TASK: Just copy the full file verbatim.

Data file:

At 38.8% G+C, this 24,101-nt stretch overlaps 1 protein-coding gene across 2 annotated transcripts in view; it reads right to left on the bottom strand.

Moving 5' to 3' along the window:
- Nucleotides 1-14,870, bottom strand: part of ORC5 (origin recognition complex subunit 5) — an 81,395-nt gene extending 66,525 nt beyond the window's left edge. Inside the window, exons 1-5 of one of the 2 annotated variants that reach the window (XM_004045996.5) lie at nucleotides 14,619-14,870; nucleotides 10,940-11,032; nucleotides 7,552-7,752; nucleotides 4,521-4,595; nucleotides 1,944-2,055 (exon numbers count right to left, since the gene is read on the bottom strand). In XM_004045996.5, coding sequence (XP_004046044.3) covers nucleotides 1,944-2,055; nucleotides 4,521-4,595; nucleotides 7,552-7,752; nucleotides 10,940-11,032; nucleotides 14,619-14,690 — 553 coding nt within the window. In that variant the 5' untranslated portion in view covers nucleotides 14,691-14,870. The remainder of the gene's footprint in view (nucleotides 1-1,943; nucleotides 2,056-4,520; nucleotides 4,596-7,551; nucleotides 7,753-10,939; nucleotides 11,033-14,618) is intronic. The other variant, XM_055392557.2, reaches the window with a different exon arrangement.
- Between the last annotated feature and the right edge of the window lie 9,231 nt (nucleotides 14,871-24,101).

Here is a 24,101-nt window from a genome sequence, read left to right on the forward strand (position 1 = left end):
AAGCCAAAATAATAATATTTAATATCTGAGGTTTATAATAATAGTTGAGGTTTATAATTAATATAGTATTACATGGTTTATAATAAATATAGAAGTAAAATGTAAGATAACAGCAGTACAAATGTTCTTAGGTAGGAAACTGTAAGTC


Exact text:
At 38.8% G+C, this 24,101-nt stretch overlaps 1 protein-coding gene across 2 annotated transcripts in view; it reads right to left on the bottom strand.

Moving 5' to 3' along the window:
- Nucleotides 1-14,870, bottom strand: part of ORC5 (origin recognition complex subunit 5) — an 81,395-nt gene extending 66,525 nt beyond the window's left edge. Inside the window, exons 1-5 of one of the 2 annotated variants that reach the window (XM_004045996.5) lie at nucleotides 14,619-14,870; nucleotides 10,940-11,032; nucleotides 7,552-7,752; nucleotides 4,521-4,595; nucleotides 1,944-2,055 (exon numbers count right to left, since the gene is read on the bottom strand). In XM_004045996.5, coding sequence (XP_004046044.3) covers nucleotides 1,944-2,055; nucleotides 4,521-4,595; nucleotides 7,552-7,752; nucleotides 10,940-11,032; nucleotides 14,619-14,690 — 553 coding nt within the window. In that variant the 5' untranslated portion in view covers nucleotides 14,691-14,870. The remainder of the gene's footprint in view (nucleotides 1-1,943; nucleotides 2,056-4,520; nucleotides 4,596-7,551; nucleotides 7,753-10,939; nucleotides 11,033-14,618) is intronic. The other variant, XM_055392557.2, reaches the window with a different exon arrangement.
- Between the last annotated feature and the right edge of the window lie 9,231 nt (nucleotides 14,871-24,101).

Here is a 24,101-nt window from a genome sequence, read left to right on the forward strand (position 1 = left end):
AAGCCAAAATAATAATATTTAATATCTGAGGTTTATAATAATAGTTGAGGTTTATAATTAATATAGTATTACATGGTTTATAATAAATATAGAAGTAAAATGTAAGATAACAGCAGTACAAATGTTCTTAGGTAGGAAACTGTAAGTC